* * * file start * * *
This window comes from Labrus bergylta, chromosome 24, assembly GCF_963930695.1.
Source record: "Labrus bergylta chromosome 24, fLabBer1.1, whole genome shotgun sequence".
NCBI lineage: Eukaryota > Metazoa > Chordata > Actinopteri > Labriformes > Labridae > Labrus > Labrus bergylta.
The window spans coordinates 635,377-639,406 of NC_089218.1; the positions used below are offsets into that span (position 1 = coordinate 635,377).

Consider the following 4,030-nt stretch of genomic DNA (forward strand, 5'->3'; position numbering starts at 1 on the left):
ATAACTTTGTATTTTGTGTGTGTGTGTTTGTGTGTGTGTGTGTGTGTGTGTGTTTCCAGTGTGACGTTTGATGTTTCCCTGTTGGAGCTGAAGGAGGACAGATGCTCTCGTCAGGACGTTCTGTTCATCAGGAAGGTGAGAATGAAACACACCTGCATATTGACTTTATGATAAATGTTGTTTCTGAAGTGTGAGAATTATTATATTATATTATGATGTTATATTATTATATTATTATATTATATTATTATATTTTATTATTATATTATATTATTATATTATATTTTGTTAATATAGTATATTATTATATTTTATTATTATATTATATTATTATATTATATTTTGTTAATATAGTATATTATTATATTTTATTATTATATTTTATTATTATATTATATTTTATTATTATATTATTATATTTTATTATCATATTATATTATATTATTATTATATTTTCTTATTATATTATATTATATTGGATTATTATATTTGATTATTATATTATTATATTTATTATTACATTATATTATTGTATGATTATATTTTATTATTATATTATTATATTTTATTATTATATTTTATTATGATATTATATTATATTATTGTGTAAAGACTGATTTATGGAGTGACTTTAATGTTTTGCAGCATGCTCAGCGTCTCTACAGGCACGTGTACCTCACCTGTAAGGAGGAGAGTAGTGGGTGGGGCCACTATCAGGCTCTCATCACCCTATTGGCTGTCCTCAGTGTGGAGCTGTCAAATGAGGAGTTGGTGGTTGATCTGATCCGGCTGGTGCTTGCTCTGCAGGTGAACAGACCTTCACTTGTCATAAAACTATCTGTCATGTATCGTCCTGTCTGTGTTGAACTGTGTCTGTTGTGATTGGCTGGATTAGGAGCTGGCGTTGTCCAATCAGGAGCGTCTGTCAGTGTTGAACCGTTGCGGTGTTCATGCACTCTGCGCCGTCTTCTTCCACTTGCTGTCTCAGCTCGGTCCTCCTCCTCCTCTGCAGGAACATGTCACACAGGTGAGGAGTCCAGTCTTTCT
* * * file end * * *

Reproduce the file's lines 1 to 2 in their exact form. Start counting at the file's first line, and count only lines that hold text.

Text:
This window comes from Labrus bergylta, chromosome 24, assembly GCF_963930695.1.
Source record: "Labrus bergylta chromosome 24, fLabBer1.1, whole genome shotgun sequence".